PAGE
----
Welcome to November! If you're a writer--or if you know a writer--you may be aware that this is also National Novel Writing Month. Yes, I'm at it again. Every so often i find I need a little extra push to keep the words flowing, and that's what NaNoWriMo provides. It prods, it pokes, and it keeps graphs to let you see just where you've fallen flat.
So this year, I'm using the challenge to push myself through the end of a novel I've been working on for over a year. I gave up on it once because I could not figure out a way to make it do what I wanted it to do. But now, I think I've found a solution, and the possibility is enough to start the keyboard rattling again.
Here's what's going on. A couple of years ago, I wrote a book called "Henrietta's Journal." It was entirely written in diary format and followed seven years of a young woman's life as she made the transition from 19-year-old English schoolgirl to becoming the wife of a cotton dealer in 1830s South Carolina. I don't want to give anything of the story away here, but life did get very complicated for her. Not only did she have to learn about the institution of slavery; she also managed to get involved in a rape, a murder, and a kidnapping.
The book has done fairly well, and is a stand-alone good story.
But now I'm working on the second volume, entitled "Henrietta's Legacy," which takes place some 25 year later and involves Henrietta and her 20-something daughters in a new set of problems that result from the American Civil War. This time, the characters manage to get themselves involved in espionage, smuggling, stolen identities, and, yes, another murder. And it turns out that some of the clues needed to solve the mysteries of the second volume are buried in the pages of the diary in the first volume.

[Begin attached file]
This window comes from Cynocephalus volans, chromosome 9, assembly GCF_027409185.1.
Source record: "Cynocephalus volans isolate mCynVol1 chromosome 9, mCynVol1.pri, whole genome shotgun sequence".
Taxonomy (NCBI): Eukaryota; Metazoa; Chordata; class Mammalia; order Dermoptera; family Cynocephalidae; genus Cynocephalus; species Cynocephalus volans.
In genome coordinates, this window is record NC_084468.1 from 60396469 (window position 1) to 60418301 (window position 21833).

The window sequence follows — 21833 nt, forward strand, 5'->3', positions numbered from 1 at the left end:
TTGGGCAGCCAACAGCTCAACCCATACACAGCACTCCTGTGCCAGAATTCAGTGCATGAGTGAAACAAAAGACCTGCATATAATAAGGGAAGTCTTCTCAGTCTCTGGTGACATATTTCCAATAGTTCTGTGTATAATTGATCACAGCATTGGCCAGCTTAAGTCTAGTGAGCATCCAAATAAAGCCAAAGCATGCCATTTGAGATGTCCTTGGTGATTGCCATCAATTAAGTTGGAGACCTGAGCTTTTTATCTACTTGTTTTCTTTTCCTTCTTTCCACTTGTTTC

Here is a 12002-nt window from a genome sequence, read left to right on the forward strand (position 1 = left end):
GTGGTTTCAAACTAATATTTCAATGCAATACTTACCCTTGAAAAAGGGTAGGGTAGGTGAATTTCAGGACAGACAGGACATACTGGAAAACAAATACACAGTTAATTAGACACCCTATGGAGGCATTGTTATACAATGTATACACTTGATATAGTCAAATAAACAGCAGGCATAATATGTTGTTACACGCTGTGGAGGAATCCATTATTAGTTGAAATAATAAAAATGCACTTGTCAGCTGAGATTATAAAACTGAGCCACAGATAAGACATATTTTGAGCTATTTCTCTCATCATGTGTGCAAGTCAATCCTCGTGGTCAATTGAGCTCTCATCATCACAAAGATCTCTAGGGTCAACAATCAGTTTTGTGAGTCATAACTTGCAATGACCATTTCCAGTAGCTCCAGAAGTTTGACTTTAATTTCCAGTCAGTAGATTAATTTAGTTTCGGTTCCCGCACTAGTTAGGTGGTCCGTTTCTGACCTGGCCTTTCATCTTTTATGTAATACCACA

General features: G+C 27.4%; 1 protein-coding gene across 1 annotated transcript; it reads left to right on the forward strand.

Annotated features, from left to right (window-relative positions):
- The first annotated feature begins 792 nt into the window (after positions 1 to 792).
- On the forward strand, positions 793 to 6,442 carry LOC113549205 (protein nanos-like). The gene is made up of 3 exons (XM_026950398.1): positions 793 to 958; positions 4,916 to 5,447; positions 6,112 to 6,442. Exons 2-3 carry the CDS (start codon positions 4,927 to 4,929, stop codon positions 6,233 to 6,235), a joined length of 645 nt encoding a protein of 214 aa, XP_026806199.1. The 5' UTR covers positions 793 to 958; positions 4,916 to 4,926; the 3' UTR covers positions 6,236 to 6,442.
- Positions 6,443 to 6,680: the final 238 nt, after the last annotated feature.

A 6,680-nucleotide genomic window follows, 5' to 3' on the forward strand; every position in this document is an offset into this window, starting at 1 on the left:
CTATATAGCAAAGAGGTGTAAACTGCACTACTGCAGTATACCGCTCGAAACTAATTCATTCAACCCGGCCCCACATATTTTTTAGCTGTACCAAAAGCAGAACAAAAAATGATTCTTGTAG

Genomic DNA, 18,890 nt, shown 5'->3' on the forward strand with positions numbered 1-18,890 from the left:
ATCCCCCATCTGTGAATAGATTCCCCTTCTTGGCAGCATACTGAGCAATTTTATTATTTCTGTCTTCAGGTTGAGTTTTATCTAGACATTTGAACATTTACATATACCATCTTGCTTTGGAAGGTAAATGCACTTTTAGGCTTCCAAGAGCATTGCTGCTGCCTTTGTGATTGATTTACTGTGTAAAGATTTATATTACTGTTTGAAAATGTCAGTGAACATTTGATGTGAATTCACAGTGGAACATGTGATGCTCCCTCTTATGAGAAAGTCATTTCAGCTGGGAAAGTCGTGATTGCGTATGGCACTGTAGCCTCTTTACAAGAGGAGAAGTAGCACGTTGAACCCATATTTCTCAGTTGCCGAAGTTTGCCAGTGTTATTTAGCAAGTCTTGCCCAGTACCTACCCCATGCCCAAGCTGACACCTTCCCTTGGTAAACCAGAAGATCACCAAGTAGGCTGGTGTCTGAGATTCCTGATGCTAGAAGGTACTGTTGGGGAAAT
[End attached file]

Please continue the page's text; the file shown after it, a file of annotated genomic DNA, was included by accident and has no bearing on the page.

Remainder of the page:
The problem, you may already be seeing, was how to connect the two books. The term "hyperlink" kept cropping up, but my computer skills aren't good enough to handle a book-length set of interconnections. Then came a gift out of the blue. The layout program I use to design the interior of my books added a feature called "Endnote." (Yes, I've used lots of endnotes in my academic life, but not like this.) It is now possible to have an event in Book 2 trigger a pop-up that reveals a section of text from Book 1.
As just one example, consider a murder that takes place in England in 1862. No witnesses, no weapon, no suspects. Just a dead body full of stab wounds. The clue that leads to the identity of the murderer lies in a liaison between two people in South Carolina in 1837. Who has a motive strong enough to lead to the victim's death? The pop-up will provide the answer.
I can hardly wait to start tying all these loose ends together!